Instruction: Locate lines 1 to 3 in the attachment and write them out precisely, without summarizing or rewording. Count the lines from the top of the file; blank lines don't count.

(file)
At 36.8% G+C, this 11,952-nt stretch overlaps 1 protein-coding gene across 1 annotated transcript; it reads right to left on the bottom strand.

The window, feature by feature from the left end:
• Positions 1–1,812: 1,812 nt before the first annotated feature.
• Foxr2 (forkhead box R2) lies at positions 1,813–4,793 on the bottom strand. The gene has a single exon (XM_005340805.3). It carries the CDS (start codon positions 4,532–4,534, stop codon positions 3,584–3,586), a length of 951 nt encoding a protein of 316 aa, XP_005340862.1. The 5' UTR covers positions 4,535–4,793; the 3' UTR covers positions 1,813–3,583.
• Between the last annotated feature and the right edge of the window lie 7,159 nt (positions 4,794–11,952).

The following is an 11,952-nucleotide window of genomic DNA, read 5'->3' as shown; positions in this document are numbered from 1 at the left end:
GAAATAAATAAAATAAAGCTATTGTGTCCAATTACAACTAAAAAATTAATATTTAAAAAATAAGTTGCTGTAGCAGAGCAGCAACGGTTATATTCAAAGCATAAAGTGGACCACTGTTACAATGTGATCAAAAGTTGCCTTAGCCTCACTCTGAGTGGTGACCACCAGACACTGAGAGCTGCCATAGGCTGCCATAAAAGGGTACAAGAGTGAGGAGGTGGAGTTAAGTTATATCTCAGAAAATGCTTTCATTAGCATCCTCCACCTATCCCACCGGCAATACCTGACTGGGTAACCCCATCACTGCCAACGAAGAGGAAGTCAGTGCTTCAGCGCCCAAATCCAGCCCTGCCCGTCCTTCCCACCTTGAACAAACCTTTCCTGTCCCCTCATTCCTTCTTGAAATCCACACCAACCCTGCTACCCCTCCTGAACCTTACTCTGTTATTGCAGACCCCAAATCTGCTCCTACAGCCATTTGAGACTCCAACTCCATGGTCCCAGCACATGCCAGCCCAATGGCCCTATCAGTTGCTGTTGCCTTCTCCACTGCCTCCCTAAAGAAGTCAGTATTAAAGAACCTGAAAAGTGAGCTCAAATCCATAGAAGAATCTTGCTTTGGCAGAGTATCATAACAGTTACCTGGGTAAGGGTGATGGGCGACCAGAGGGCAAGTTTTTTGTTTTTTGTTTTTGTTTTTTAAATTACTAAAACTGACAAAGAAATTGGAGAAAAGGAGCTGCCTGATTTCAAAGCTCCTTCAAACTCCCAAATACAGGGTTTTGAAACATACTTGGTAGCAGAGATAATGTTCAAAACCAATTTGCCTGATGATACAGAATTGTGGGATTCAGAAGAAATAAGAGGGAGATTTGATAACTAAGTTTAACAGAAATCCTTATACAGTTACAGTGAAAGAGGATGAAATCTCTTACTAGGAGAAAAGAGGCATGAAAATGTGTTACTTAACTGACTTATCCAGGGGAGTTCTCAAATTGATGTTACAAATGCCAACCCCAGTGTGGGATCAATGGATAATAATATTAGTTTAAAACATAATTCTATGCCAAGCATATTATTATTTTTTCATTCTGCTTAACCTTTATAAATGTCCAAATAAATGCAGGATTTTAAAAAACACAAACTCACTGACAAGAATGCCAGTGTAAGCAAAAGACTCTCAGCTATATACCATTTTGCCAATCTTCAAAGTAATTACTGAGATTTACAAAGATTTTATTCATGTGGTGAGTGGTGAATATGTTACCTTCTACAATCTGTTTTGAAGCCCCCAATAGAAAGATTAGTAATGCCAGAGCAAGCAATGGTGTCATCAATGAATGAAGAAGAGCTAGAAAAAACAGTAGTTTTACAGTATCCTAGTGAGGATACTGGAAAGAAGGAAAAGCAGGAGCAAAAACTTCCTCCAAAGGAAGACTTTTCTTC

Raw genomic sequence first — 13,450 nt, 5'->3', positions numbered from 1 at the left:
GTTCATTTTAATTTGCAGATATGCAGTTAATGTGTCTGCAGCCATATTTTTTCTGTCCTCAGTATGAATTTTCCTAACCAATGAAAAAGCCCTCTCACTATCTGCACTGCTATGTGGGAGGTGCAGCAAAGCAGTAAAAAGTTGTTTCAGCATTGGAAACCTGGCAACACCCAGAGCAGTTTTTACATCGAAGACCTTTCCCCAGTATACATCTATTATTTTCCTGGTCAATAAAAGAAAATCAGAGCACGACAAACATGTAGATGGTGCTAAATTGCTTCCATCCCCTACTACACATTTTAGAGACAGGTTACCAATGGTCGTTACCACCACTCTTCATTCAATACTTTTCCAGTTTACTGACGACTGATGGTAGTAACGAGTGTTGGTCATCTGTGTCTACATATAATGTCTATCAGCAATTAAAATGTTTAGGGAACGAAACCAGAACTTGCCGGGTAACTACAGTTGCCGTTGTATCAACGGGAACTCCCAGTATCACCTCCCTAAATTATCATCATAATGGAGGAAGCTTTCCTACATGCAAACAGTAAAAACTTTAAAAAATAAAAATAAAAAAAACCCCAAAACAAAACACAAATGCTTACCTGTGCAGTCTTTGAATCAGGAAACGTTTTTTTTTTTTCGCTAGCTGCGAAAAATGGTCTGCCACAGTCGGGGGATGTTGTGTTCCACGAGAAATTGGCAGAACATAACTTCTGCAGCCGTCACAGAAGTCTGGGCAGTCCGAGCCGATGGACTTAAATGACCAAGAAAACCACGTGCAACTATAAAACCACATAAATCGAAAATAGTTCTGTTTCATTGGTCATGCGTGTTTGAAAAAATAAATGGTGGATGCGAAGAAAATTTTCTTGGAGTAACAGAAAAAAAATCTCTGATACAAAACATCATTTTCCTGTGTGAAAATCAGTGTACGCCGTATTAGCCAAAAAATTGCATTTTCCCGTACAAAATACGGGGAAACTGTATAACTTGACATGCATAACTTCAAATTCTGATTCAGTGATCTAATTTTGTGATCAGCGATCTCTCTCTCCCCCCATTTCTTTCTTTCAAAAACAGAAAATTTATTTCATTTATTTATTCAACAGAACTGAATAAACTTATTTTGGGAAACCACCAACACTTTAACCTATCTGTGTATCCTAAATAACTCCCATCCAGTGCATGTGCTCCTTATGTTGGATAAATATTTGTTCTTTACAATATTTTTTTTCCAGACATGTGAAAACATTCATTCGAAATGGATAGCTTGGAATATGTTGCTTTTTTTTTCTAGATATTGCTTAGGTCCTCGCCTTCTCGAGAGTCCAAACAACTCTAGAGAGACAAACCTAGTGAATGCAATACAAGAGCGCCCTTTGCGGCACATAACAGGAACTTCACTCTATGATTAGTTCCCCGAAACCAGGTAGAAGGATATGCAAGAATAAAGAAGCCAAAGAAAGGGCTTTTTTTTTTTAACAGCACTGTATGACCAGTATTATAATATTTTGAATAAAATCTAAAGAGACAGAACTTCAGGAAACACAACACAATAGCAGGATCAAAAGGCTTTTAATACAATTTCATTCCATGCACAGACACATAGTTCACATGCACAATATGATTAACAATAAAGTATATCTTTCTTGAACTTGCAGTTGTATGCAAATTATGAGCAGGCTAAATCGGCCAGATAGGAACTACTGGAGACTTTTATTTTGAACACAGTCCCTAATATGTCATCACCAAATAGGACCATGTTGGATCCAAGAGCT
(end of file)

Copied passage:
At 36.8% G+C, this 11,952-nt stretch overlaps 1 protein-coding gene across 1 annotated transcript; it reads right to left on the bottom strand.

The window, feature by feature from the left end:
• Positions 1–1,812: 1,812 nt before the first annotated feature.